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Old 06-15-2011, 11:25 AM
 
Location: Raleigh, NC
156 posts, read 261,450 times
Reputation: 61

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For all those anti-forprofit advocates out there, check out this report that suggests non-profit institutions are more profitable than than the for-profit institutions.

Federal Higher Education Policy and the Profitable Nonprofits

With reports like this, will the for-profit moniker no longer serve as a red herring for the anti-forprofit advocates related to the issue of quality?
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Old 06-15-2011, 02:28 PM
 
Location: Niceville, FL
7,952 posts, read 16,487,076 times
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The quality comes from the non-profits being required to reinvest essentially 100% of any excess revenue back into the mission, thus generating some of the highest quality R&D programs you'll find in the world.

To me, one huge flaw with the article is that it fails to differentiate between money given for capital outlays and funding given for operational expenses. Which pretty much makes the rest of their numbers useless. They pretty much lost me by their claim that spending per student is up by 31% in recent years even as every state in the country has slashed their operational student funding per student in recent years. (Nope I'm not going to let you try to pass off a new science building where they're doing world class research as something that should inherently 'count' toward how you're describing undergrad funding per capita.)

Also nice use of the boogeyman and try to sound like every student graduating from a non-profit private will have $200K in student loans, but it's Cato so hack journalism is pretty much what I'd expect from them.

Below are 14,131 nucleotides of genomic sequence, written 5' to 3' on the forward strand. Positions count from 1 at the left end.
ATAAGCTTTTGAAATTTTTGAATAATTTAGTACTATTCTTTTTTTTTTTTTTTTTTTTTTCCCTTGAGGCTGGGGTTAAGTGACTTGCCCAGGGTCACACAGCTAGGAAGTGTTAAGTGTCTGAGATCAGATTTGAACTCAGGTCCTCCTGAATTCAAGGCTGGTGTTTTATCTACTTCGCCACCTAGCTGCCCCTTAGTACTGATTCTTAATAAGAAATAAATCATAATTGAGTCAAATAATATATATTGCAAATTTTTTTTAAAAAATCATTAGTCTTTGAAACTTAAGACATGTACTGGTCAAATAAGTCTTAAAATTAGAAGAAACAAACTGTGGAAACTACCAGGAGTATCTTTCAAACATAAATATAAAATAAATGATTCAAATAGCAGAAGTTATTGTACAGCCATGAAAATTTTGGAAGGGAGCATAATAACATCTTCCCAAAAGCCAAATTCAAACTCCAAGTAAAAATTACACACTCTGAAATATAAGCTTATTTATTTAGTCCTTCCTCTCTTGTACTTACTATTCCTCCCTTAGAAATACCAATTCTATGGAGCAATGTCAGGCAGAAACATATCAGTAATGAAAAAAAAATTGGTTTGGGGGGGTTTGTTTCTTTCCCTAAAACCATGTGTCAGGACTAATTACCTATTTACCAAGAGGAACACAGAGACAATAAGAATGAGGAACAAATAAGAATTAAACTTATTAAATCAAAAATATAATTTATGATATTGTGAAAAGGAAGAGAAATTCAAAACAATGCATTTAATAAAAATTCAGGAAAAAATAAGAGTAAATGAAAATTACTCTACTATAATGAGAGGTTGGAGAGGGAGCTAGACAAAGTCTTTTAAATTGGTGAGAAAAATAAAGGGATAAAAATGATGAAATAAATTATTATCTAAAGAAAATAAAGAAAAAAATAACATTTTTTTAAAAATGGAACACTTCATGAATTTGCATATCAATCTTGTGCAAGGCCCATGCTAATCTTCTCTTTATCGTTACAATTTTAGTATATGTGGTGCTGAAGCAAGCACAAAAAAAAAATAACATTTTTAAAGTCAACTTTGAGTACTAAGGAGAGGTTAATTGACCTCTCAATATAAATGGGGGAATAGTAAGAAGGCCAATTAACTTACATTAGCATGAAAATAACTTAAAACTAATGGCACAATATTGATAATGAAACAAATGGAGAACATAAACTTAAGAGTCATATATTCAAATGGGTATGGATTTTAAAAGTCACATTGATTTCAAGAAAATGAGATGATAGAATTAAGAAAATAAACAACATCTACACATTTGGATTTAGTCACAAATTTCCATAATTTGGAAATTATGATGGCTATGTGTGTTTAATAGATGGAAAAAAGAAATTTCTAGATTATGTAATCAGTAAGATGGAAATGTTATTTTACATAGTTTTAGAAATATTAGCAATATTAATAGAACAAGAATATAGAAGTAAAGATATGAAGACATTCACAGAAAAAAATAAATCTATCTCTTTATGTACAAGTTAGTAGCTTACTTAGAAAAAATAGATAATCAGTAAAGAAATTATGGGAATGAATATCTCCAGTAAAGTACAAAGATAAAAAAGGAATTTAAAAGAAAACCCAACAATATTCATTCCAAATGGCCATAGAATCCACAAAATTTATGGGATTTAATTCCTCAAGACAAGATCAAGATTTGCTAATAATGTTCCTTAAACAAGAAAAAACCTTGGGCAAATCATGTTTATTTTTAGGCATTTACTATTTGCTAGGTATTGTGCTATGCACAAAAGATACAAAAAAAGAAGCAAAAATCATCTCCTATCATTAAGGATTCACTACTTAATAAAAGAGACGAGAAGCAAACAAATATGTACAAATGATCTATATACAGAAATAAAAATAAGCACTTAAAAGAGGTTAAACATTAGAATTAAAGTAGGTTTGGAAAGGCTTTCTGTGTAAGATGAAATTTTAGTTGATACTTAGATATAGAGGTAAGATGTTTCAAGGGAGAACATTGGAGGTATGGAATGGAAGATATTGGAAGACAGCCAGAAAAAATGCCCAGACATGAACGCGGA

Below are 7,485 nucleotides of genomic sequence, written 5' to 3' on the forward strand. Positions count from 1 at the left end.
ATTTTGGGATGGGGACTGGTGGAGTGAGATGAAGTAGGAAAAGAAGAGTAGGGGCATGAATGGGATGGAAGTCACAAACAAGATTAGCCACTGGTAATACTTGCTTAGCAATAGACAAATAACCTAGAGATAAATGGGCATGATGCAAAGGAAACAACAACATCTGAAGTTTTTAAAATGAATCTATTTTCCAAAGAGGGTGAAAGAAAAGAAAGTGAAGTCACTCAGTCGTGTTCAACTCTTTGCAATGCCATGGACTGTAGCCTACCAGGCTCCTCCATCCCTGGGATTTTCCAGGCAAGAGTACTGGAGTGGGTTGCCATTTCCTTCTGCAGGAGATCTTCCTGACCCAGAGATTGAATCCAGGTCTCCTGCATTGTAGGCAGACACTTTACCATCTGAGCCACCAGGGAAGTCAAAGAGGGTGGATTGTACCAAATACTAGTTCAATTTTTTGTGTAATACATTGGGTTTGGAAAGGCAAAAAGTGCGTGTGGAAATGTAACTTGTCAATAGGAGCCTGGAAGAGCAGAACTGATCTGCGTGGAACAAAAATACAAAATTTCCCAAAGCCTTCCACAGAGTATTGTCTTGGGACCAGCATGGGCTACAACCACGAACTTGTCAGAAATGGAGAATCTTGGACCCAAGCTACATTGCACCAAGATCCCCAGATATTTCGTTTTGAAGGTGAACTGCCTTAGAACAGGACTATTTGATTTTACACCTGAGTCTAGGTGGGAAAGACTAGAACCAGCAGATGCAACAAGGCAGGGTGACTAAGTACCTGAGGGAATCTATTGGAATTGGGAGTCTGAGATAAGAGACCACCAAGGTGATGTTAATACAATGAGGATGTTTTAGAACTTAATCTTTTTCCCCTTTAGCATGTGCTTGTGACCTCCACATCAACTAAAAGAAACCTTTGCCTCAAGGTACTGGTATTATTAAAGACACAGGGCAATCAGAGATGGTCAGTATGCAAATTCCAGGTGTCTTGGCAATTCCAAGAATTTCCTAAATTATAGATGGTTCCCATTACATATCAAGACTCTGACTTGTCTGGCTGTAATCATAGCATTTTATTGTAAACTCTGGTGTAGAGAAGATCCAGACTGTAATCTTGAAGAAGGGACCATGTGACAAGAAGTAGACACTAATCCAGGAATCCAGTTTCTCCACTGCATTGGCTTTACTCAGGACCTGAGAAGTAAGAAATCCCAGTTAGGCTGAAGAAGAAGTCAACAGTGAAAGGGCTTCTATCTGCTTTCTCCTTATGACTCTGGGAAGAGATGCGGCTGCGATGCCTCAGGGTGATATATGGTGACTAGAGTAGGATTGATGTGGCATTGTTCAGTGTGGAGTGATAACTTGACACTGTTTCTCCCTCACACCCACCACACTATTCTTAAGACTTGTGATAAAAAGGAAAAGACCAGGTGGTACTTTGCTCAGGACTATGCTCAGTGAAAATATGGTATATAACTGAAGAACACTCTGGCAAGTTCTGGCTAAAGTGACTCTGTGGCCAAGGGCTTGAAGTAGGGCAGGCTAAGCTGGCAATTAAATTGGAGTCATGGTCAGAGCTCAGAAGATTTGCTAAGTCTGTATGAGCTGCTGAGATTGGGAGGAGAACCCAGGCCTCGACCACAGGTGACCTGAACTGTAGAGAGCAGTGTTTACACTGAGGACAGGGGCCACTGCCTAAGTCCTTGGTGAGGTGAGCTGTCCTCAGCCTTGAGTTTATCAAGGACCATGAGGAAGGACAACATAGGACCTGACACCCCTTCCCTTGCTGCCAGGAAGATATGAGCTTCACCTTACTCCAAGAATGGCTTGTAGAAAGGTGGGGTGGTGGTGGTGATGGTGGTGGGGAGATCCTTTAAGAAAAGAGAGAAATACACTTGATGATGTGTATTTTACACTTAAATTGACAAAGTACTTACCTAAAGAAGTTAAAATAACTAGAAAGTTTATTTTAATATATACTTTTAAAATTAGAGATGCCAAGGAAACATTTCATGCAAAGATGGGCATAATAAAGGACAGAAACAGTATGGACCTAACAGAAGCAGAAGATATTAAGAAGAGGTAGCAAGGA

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Old 06-15-2011, 02:45 PM
 
1,640 posts, read 4,267,282 times
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The article isn't about the quality of education at for-profits vs. traditional schools, it's about cost at the undergraduate level and public funding.

"Subsidy for other missions is the spending on missions that are unrelated to undergraduate education but are funded partially by revenue generated through undergrads, such as graduate education and research. Unlike economic rents, this spending does increase the colleges’ outputs, and applying the term profits to it is not making a value judgment as to whether it is good for society and/or appropriate for the school. Rather, the point is that it is spending beyond what is necessary to provide an undergraduate student with a high-quality education."

Personally, I have no problem with a college shoveling its "profits" back into research, infrastructure, and further education. I would, however, have an issue with them sending their profits back to shareholders and lowering standards to increase revenue. What was the last major research breakthrough that came from a for-profit school?

The article is also not a defense of the for-profit colleges and doesn’t address the issues that make them crap schools (see previous threads in regards to admission standards, accreditation, grad school acceptance, debt load of students, etc). Also, check your source before you post. CATO is a libertarian think-tank, not exactly an unbiased source or the kind of place that supports government funded programs.

Last edited by toobusytoday; 06-15-2011 at 03:14 PM.. Reason: Removed off topic remark
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Old 06-15-2011, 04:07 PM
 
5,507 posts, read 9,383,528 times
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Quote:
Originally Posted by truckingbronco View Post
The article isn't about the quality of education at for-profits vs. traditional schools, it's about cost at the undergraduate level and public funding.